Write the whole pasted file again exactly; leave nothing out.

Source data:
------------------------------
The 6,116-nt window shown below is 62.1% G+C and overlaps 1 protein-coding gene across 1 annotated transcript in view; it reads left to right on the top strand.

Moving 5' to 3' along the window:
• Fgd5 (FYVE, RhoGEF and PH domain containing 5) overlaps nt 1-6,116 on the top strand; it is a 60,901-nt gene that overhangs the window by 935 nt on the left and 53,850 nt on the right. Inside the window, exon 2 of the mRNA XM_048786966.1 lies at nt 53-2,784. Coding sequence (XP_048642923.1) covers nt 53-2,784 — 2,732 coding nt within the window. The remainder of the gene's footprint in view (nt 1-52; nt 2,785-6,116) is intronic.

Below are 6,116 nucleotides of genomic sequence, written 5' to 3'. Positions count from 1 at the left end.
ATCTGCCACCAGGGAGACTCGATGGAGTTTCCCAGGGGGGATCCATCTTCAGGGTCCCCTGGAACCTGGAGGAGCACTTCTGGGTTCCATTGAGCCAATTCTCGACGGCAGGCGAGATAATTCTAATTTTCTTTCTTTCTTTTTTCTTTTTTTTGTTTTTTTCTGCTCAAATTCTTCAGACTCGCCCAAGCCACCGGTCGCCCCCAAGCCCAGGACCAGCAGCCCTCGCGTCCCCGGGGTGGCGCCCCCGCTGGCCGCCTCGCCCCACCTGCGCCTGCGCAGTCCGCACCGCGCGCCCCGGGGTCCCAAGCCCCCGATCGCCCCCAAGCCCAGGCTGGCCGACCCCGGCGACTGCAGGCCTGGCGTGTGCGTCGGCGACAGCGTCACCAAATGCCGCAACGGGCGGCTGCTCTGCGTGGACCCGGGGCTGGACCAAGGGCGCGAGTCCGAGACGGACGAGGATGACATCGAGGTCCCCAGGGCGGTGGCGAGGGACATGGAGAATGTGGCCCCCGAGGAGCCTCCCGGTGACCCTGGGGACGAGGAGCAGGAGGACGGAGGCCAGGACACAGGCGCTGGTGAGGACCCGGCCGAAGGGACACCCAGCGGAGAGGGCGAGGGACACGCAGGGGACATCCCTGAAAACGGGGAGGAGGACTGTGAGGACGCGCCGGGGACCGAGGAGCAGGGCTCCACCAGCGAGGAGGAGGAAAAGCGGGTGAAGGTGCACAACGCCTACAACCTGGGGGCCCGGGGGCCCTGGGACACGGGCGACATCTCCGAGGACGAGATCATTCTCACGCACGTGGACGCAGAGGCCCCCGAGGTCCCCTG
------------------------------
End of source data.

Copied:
The 6,116-nt window shown below is 62.1% G+C and overlaps 1 protein-coding gene across 1 annotated transcript in view; it reads left to right on the top strand.

Moving 5' to 3' along the window:
• Fgd5 (FYVE, RhoGEF and PH domain containing 5) overlaps nt 1-6,116 on the top strand; it is a 60,901-nt gene that overhangs the window by 935 nt on the left and 53,850 nt on the right. Inside the window, exon 2 of the mRNA XM_048786966.1 lies at nt 53-2,784. Coding sequence (XP_048642923.1) covers nt 53-2,784 — 2,732 coding nt within the window. The remainder of the gene's footprint in view (nt 1-52; nt 2,785-6,116) is intronic.

Below are 6,116 nucleotides of genomic sequence, written 5' to 3'. Positions count from 1 at the left end.
ATCTGCCACCAGGGAGACTCGATGGAGTTTCCCAGGGGGGATCCATCTTCAGGGTCCCCTGGAACCTGGAGGAGCACTTCTGGGTTCCATTGAGCCAATTCTCGACGGCAGGCGAGATAATTCTAATTTTCTTTCTTTCTTTTTTCTTTTTTTTGTTTTTTTCTGCTCAAATTCTTCAGACTCGCCCAAGCCACCGGTCGCCCCCAAGCCCAGGACCAGCAGCCCTCGCGTCCCCGGGGTGGCGCCCCCGCTGGCCGCCTCGCCCCACCTGCGCCTGCGCAGTCCGCACCGCGCGCCCCGGGGTCCCAAGCCCCCGATCGCCCCCAAGCCCAGGCTGGCCGACCCCGGCGACTGCAGGCCTGGCGTGTGCGTCGGCGACAGCGTCACCAAATGCCGCAACGGGCGGCTGCTCTGCGTGGACCCGGGGCTGGACCAAGGGCGCGAGTCCGAGACGGACGAGGATGACATCGAGGTCCCCAGGGCGGTGGCGAGGGACATGGAGAATGTGGCCCCCGAGGAGCCTCCCGGTGACCCTGGGGACGAGGAGCAGGAGGACGGAGGCCAGGACACAGGCGCTGGTGAGGACCCGGCCGAAGGGACACCCAGCGGAGAGGGCGAGGGACACGCAGGGGACATCCCTGAAAACGGGGAGGAGGACTGTGAGGACGCGCCGGGGACCGAGGAGCAGGGCTCCACCAGCGAGGAGGAGGAAAAGCGGGTGAAGGTGCACAACGCCTACAACCTGGGGGCCCGGGGGCCCTGGGACACGGGCGACATCTCCGAGGACGAGATCATTCTCACGCACGTGGACGCAGAGGCCCCCGAGGTCCCCTG